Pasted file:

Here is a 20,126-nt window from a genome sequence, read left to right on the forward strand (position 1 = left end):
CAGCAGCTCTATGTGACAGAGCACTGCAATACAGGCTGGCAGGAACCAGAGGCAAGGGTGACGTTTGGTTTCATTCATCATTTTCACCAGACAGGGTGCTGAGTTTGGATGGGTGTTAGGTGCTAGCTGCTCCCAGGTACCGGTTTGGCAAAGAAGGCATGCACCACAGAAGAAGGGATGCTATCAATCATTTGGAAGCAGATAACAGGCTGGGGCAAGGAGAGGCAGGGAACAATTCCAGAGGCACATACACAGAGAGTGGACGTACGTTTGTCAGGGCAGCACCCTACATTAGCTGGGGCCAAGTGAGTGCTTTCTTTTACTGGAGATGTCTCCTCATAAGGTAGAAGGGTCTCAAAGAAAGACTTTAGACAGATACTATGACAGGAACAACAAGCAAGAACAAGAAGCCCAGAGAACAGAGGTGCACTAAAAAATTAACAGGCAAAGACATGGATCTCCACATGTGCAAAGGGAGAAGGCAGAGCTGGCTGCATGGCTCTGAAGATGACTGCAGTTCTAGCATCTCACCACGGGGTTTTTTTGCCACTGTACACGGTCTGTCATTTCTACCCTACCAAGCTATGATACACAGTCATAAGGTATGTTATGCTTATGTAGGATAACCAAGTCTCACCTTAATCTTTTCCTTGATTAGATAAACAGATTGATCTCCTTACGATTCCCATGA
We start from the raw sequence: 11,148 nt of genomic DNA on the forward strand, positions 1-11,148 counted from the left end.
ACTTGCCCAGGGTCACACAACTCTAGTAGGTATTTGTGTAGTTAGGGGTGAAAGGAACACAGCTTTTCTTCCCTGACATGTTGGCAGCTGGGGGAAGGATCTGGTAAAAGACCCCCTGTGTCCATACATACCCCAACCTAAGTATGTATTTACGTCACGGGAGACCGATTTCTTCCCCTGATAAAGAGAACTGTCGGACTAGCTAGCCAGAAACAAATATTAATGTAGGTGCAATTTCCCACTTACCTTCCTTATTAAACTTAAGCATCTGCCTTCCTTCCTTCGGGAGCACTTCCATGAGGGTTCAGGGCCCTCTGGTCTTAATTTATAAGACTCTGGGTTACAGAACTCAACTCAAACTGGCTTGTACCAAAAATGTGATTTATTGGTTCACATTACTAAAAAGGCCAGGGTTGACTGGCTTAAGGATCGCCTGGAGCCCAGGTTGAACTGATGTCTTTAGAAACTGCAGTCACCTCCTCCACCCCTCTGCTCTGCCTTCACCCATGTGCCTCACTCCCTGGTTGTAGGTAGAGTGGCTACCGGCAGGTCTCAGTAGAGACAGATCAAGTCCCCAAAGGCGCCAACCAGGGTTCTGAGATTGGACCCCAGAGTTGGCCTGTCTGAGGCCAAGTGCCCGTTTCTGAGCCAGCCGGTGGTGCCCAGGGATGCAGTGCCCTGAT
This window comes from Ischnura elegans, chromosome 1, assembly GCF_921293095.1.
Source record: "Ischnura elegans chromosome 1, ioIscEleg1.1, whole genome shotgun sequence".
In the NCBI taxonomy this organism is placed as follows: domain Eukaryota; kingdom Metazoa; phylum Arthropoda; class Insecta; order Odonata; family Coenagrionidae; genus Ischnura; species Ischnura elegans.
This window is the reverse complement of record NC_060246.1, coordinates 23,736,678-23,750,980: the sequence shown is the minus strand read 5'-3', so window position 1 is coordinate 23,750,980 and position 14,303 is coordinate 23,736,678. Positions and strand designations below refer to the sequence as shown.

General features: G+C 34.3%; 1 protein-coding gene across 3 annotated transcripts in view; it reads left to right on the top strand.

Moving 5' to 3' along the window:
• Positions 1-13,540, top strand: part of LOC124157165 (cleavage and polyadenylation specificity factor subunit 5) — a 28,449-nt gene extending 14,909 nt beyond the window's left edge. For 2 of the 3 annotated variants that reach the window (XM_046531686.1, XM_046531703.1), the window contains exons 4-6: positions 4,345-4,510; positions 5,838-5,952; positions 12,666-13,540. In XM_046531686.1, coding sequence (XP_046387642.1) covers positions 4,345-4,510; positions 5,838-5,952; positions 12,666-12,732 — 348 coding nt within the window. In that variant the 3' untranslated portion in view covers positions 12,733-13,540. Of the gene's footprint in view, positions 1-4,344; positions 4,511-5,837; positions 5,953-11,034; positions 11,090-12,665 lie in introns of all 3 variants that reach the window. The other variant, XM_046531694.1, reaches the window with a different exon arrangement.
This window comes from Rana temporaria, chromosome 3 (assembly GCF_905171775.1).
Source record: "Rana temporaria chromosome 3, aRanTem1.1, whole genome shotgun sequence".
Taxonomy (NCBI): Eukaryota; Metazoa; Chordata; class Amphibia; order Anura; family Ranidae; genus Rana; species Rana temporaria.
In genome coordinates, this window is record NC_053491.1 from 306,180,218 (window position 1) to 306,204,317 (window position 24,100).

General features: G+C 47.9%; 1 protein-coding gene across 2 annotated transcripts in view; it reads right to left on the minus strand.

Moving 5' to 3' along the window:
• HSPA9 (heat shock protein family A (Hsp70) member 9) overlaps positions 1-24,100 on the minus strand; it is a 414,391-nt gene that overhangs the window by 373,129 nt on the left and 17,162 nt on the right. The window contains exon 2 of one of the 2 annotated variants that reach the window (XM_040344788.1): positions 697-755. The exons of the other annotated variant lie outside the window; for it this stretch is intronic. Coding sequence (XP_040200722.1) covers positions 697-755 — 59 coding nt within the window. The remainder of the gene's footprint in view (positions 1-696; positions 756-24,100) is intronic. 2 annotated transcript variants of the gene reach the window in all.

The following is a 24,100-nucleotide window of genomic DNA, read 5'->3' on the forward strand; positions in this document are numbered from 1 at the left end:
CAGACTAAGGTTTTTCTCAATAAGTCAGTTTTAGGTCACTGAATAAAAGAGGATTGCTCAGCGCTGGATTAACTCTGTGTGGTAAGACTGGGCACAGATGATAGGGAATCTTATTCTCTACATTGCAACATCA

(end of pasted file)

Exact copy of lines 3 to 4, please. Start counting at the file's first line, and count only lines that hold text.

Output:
We start from the raw sequence: 11,148 nt of genomic DNA on the forward strand, positions 1-11,148 counted from the left end.
ACTTGCCCAGGGTCACACAACTCTAGTAGGTATTTGTGTAGTTAGGGGTGAAAGGAACACAGCTTTTCTTCCCTGACATGTTGGCAGCTGGGGGAAGGATCTGGTAAAAGACCCCCTGTGTCCATACATACCCCAACCTAAGTATGTATTTACGTCACGGGAGACCGATTTCTTCCCCTGATAAAGAGAACTGTCGGACTAGCTAGCCAGAAACAAATATTAATGTAGGTGCAATTTCCCACTTACCTTCCTTATTAAACTTAAGCATCTGCCTTCCTTCCTTCGGGAGCACTTCCATGAGGGTTCAGGGCCCTCTGGTCTTAATTTATAAGACTCTGGGTTACAGAACTCAACTCAAACTGGCTTGTACCAAAAATGTGATTTATTGGTTCACATTACTAAAAAGGCCAGGGTTGACTGGCTTAAGGATCGCCTGGAGCCCAGGTTGAACTGATGTCTTTAGAAACTGCAGTCACCTCCTCCACCCCTCTGCTCTGCCTTCACCCATGTGCCTCACTCCCTGGTTGTAGGTAGAGTGGCTACCGGCAGGTCTCAGTAGAGACAGATCAAGTCCCCAAAGGCGCCAACCAGGGTTCTGAGATTGGACCCCAGAGTTGGCCTGTCTGAGGCCAAGTGCCCGTTTCTGAGCCAGCCGGTGGTGCCCAGGGATGCAGTGCCCTGAT